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Saudi Arabia enters AI race with AceGPT launch

Saudi Arabia’s quest to get ahead in the artificial intelligence (AI) game has seen it enter into a partnership with two Chinese universities to create an Arabic-based generative AI system.

AceGPT is a significant language model (LLM) leveraging Meta’s (NASDAQ: META) open-source Llama 2. According to the project’s GitHub page, AceGPT is tailored explicitly to Arabic, going the extra mile to “ensure cultural sensitivity and alignment with local values.”

The project is a three-way collaboration between a professor at the King Abdullah University of Science and Technology (KAUST), the Chinese University of Hong Kong, and the Shenzhen Research Institute of Big Data.

The disclosure noted that the model was trained using several methods, including incremental pre-training on Arabic texts and pairing native GPT-4 responses with Arabic inputs. However, it still has several glaring limitations.

Since the project is designed for Arabic speakers, queries in other languages may not provide satisfactory responses. Furthermore, the researchers cautioned users over the tool’s lack of safety checks, noting that bad actors could use this to create harmful content that could trigger the spread of misinformation. They also emphasized the need to catch up in handling users’ sensitive information. To achieve transparency, the project’s researchers publicly released its benchmark datasets.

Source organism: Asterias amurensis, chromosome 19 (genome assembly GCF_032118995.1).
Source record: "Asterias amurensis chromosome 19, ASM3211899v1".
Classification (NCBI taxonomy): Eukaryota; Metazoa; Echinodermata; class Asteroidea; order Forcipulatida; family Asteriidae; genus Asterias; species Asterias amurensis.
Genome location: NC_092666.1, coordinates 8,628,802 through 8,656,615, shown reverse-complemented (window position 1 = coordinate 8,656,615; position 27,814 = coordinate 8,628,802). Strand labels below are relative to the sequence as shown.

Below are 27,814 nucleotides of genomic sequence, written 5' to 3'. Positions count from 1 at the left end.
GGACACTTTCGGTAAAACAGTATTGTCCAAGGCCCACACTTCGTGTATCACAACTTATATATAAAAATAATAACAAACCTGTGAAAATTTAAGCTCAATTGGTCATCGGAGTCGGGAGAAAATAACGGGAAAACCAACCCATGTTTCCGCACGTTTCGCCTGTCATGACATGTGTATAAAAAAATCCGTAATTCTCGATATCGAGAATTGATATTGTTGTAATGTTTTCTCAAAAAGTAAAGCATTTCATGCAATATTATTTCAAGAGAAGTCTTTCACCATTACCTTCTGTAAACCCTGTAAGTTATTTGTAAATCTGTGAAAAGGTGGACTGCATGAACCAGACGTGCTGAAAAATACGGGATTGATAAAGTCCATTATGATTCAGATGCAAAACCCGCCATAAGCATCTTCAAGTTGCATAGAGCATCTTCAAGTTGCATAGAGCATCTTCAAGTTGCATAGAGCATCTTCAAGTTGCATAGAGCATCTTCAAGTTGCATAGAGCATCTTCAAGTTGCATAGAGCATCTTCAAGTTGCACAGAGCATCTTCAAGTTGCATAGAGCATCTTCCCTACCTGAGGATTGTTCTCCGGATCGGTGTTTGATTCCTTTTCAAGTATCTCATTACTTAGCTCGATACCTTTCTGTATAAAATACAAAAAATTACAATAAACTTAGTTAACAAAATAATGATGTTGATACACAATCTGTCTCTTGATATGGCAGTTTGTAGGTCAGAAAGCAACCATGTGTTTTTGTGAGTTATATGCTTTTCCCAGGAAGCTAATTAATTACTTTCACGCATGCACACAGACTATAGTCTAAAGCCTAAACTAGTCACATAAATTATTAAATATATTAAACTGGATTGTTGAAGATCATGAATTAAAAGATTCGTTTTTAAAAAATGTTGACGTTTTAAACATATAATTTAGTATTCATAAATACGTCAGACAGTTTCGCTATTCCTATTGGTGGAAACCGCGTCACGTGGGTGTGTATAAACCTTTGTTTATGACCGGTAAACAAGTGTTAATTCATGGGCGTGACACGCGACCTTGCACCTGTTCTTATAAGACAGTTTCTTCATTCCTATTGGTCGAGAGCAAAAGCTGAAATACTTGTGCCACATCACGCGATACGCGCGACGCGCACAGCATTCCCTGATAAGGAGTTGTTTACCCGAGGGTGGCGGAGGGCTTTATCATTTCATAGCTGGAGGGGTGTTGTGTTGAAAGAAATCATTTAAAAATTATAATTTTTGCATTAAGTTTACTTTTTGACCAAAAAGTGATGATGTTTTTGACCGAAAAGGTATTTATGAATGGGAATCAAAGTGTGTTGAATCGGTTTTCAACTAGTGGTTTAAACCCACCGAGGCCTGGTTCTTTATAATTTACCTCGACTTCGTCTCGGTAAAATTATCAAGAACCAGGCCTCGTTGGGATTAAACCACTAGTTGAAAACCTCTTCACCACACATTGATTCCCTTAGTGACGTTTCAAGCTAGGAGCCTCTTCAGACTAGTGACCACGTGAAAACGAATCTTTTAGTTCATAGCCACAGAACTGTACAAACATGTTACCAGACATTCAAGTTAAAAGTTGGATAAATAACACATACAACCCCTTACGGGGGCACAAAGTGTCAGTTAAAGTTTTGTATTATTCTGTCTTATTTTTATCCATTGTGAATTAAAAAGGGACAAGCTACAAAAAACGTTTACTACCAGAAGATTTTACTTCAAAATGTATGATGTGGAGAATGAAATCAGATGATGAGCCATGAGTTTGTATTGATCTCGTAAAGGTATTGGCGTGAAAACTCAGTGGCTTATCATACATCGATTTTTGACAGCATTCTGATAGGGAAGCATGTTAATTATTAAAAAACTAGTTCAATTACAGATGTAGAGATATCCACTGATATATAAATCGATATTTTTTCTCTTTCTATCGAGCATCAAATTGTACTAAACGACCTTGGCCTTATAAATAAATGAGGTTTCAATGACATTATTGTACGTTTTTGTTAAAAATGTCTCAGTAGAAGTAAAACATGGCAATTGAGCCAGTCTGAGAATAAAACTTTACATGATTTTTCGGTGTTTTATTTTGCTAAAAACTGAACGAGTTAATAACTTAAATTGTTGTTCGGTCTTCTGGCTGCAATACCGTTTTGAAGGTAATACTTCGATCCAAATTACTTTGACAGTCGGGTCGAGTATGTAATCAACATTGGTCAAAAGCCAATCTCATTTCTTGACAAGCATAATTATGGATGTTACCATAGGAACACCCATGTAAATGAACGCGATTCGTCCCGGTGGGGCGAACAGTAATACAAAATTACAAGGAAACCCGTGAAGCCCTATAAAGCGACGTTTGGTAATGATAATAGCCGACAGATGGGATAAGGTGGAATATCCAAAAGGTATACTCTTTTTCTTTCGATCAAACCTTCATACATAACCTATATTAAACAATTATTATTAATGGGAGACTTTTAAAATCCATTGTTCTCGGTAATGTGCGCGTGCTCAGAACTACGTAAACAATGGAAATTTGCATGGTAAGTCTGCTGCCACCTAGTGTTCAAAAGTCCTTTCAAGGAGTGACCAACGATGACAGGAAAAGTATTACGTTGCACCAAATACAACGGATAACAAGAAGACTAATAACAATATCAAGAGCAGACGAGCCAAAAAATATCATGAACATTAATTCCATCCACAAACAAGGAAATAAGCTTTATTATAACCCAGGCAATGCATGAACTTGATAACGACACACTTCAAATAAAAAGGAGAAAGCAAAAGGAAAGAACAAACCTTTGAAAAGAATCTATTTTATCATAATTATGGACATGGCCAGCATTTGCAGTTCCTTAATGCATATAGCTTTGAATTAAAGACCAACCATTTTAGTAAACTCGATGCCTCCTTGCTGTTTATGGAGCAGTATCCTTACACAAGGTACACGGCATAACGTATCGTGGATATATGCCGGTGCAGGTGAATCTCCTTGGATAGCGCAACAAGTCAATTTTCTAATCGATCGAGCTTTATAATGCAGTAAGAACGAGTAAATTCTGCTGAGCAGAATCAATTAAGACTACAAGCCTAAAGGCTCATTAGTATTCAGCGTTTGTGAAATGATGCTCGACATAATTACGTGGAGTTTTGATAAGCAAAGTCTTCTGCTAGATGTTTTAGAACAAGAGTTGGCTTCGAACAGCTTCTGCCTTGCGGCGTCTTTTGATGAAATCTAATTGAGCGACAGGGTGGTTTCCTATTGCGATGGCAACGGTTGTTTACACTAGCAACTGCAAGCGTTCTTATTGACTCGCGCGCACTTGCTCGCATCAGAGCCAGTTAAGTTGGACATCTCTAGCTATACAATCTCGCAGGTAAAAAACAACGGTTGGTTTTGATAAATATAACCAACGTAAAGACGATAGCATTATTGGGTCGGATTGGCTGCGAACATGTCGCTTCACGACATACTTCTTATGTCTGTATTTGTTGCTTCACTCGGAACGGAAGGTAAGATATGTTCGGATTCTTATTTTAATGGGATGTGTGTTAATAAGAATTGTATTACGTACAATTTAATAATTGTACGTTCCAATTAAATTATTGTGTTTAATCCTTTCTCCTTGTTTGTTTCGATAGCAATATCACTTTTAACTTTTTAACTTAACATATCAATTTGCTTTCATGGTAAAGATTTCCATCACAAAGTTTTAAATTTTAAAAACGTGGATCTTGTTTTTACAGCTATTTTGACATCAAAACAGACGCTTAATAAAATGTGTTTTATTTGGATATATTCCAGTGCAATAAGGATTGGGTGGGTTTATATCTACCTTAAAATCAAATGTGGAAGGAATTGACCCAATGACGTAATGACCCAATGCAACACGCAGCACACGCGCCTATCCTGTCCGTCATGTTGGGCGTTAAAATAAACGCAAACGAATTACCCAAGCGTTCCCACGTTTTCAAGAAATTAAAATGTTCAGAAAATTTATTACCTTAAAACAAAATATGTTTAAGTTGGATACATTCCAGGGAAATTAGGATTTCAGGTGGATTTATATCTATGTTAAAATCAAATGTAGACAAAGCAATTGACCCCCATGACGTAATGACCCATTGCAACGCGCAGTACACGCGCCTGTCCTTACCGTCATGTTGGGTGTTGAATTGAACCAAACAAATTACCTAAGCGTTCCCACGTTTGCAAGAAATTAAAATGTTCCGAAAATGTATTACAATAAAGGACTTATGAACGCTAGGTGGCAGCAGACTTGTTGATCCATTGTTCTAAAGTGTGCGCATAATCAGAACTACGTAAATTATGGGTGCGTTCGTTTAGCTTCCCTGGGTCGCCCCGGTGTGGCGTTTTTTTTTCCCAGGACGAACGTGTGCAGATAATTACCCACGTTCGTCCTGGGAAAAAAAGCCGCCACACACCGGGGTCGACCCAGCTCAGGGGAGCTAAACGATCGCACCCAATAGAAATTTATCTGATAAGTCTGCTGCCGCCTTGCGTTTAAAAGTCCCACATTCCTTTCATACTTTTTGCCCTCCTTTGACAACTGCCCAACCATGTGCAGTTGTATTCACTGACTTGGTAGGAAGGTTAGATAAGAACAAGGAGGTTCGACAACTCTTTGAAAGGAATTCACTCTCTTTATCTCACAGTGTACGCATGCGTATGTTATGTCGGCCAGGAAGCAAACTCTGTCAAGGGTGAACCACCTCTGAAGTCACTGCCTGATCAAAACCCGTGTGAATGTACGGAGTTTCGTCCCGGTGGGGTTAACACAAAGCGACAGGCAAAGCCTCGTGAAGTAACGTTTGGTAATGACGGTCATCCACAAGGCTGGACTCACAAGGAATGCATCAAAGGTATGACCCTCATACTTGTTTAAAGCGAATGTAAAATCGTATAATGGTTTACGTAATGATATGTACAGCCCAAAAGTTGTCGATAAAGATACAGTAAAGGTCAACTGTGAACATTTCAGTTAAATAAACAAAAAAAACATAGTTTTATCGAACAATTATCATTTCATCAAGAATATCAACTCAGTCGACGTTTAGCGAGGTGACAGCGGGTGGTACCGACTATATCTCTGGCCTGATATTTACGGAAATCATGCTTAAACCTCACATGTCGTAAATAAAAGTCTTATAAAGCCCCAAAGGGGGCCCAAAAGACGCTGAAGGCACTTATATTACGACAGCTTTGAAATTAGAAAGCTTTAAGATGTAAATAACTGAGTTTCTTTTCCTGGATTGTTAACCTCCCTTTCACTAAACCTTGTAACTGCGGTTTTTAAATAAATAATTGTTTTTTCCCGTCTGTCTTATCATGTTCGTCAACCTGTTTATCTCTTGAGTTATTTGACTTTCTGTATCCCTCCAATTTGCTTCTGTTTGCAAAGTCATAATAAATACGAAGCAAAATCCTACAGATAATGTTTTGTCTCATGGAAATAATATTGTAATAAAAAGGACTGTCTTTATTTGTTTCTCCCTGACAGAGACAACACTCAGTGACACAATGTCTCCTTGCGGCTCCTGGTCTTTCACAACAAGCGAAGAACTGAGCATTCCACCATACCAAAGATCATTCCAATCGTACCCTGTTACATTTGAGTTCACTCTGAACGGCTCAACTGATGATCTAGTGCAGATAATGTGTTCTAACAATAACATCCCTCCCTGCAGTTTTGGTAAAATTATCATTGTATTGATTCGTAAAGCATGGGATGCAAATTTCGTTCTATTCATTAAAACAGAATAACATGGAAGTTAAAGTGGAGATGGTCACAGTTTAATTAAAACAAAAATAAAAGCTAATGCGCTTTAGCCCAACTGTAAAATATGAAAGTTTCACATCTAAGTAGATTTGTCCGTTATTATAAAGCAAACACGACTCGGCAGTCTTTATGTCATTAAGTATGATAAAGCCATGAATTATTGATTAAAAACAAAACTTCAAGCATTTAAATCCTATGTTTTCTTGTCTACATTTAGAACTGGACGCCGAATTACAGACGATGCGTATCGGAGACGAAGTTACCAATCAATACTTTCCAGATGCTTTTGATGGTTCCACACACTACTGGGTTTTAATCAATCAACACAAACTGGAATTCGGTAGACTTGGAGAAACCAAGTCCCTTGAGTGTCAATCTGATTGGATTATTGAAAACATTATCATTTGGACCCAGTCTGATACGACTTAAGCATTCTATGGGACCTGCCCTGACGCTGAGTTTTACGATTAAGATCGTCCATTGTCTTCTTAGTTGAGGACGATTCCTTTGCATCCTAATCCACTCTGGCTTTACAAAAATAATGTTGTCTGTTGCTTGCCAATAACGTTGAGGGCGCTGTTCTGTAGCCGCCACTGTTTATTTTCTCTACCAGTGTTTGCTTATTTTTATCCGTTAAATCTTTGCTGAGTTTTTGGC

“We have not conducted an exhaustive safety check on the model, so users should exercise caution,” read the warning. “We cannot overemphasize the need for responsible and judicious use of our model.”

Saudi Arabia has been looking to build its native AI models to stifle the proliferation of Western generative AI products like ChatGPT and Bard. In August, the government reportedly ordered 3,000 of NVIDIA’s (NASDAQ: NVlatest AI chips in a deal worth around $120 million.

Last month, the United Arab Emirates (UAE) matched Saudi Arabia’s order driven by the need to “own and control its computational power and talent.”

Human rights concerns trail Saudi Arabia’s AI push

Saudi Arabia’s foray into AI has triggered concerns among human rights groups over fears that the country could use the emerging technology to breach the rights of its citizens.

“Human rights defenders and journalists are frequent targets of government crackdowns [in UAE and Saudi Arabia],” said Center for Democracy and Technology Director Iverna McGowan. “Pair this with the fact that we know how AI can have a discriminatory impact or be used to turbocharge unlawful surveillance. It’s a frightening thought.”

Saudi Arabia and the UAE are competing for regional dominance in emerging technologies like AI and Web3, probing new use cases in payments and automation.

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